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Cablegate: Affordable Housing in Kigali: Needed but Elusive

VZCZCXYZ0005
RR RUEHWEB

DE RUEHLGB #1110/01 3441047
ZNR UUUUU ZZH
R 101047Z DEC 07
FM AMEMBASSY KIGALI
TO RUEHC/SECSTATE WASHDC 4958
INFO RUEHJB/AMEMBASSY BUJUMBURA 0202
RUEHDR/AMEMBASSY DAR ES SALAAM 1018
RUEHKM/AMEMBASSY KAMPALA 1778
RUEHKI/AMEMBASSY KINSHASA 0337
RUEHNR/AMEMBASSY NAIROBI 1088
RUEHFR/AMEMBASSY PARIS 0381

UNCLAS KIGALI 001110

SIPDIS

SIPDIS

DEPARTMENT FOR AF/C
DEPARTMENT PASS USTDA: EEBONG
DEPARTMENT PASS USTR: WJACKSON
DEPARTMENT PASS COMMERCE: RTELCHIN
DEPARTMENT PASS OPIC: BCAMERON

E.O. 12958: N/A
TAGS: EFIN ECON PGOV EINV ENRG ETRD EPET BTIO RW
SUBJECT: AFFORDABLE HOUSING IN KIGALI: NEEDED BUT ELUSIVE


1. Summary. The housing industry in Rwanda is fragmented and
in need of assistance. Individuals are currently allocated
plots and build according to their convenience, taste and
capacity, irrespective of the area. The results are
environmentally, aesthetically, and logistically problematic
for the country. Both the real estate and appraisal
professions in Rwanda are at early stages of development.
The legal and regulatory framework necessary to spur the
development of a market is developing, but it is still
largely incomplete. Mortgage loans are not widely available
and carry high interest rates, although commercial banks are
beginning to look favorably at the expansion of residential
lending. The city of Kigali has created a master plan to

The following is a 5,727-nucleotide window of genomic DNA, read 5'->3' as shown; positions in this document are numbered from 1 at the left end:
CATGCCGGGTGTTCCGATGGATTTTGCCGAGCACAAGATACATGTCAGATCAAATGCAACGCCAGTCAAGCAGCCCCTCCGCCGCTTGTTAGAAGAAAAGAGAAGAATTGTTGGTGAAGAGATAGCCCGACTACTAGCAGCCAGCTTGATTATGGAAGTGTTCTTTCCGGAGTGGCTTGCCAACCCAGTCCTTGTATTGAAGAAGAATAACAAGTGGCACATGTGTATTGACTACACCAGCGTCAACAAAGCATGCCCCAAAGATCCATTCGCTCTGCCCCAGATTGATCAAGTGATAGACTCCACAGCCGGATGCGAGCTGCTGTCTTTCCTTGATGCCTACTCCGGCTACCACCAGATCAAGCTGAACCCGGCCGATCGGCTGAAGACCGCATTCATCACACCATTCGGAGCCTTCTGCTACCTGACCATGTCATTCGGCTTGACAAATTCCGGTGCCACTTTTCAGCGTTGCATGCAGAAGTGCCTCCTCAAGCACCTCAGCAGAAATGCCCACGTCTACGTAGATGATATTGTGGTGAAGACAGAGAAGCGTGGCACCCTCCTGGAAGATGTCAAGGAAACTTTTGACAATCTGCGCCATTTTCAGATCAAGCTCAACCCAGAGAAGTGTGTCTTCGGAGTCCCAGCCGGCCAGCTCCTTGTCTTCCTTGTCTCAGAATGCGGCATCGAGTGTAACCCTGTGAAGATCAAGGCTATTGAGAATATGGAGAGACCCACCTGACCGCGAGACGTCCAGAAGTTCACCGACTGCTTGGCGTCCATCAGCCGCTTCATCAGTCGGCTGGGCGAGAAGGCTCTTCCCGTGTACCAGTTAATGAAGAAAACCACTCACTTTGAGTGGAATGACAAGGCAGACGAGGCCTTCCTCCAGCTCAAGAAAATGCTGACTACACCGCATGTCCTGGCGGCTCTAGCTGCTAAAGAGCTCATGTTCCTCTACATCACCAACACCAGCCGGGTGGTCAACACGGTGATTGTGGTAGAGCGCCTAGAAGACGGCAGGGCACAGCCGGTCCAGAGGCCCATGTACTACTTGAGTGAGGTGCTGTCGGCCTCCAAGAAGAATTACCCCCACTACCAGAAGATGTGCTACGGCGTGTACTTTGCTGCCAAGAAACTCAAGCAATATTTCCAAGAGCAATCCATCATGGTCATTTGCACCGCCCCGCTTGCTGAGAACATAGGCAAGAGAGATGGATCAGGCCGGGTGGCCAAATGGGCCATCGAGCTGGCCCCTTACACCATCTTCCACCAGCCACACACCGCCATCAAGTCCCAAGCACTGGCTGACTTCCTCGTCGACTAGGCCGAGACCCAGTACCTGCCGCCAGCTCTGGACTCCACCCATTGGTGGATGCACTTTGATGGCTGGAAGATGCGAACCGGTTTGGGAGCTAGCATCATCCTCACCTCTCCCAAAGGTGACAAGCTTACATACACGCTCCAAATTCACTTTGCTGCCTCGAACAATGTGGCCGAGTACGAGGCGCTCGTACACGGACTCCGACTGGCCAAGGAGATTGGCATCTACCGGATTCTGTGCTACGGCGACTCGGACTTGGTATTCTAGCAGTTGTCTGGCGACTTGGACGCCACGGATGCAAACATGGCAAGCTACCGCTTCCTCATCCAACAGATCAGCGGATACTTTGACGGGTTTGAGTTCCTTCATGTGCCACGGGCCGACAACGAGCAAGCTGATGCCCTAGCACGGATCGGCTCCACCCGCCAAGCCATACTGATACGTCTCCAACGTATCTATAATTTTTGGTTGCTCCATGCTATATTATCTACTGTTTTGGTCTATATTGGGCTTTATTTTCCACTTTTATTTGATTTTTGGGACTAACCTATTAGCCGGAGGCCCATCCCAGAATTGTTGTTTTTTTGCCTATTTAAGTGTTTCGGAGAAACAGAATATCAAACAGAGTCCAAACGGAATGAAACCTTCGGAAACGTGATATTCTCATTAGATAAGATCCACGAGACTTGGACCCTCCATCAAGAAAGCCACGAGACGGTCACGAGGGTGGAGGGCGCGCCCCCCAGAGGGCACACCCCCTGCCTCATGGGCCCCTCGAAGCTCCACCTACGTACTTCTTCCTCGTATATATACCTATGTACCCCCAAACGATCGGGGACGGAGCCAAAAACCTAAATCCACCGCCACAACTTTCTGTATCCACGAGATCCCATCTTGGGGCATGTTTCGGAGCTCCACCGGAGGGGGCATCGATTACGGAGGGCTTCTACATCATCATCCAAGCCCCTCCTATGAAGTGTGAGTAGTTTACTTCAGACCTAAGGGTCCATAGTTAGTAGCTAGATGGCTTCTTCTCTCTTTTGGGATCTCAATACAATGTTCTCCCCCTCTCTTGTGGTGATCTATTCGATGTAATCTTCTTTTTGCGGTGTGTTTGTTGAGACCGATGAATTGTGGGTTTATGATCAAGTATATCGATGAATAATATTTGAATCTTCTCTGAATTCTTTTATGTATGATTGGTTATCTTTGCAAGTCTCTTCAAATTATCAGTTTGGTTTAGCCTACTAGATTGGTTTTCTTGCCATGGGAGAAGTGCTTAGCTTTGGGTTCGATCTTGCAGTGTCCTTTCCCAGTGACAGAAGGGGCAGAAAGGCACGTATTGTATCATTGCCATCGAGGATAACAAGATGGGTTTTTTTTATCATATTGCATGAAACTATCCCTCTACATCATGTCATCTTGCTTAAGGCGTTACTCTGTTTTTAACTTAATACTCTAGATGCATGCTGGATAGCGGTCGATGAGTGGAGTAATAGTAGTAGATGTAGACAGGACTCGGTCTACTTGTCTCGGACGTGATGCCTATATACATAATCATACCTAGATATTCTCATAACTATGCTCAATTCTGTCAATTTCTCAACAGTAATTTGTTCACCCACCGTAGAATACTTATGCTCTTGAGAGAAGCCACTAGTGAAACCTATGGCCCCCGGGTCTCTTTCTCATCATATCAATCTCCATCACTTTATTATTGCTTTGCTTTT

address unplanned development and to exercise more control
over inevitable expansion. The city is attempting to spur
investment in planned housing, but it is far from creating a
replicable model for its various neighborhoods. End Summary.


2. Rwanda is fashioning a legal and regulatory framework for
a functioning real estate market. An Organic Land Law was
adopted in 2004, but it is very broad and requires a number
of implementing laws, regulations, and decrees for it to
function properly. USAID and the British Department of
International Development (DFID) have been providing
assistance to the Ministry of Land on the legal framework.
DFID focuses its assistance on pilot efforts to regularize,
register, and title land in several rural districts. USAID
consultants have assisted with the drafting of an
Expropriation Law, a revised version of which has just been
passed by the Rwandan Parliament and is awaiting formal
promulgation. The USAID consultants are also assisting in
the drafting of a Valuation Law, a Surveying Law, a National
Land Use Planning Law, and on regulations defining leasing
procedures, ownership, and property registration.

3. The brokerage community in Rwanda is tiny and poorly
organized. There are between four and six legitimate real
estate companies in Rwanda with professional staff that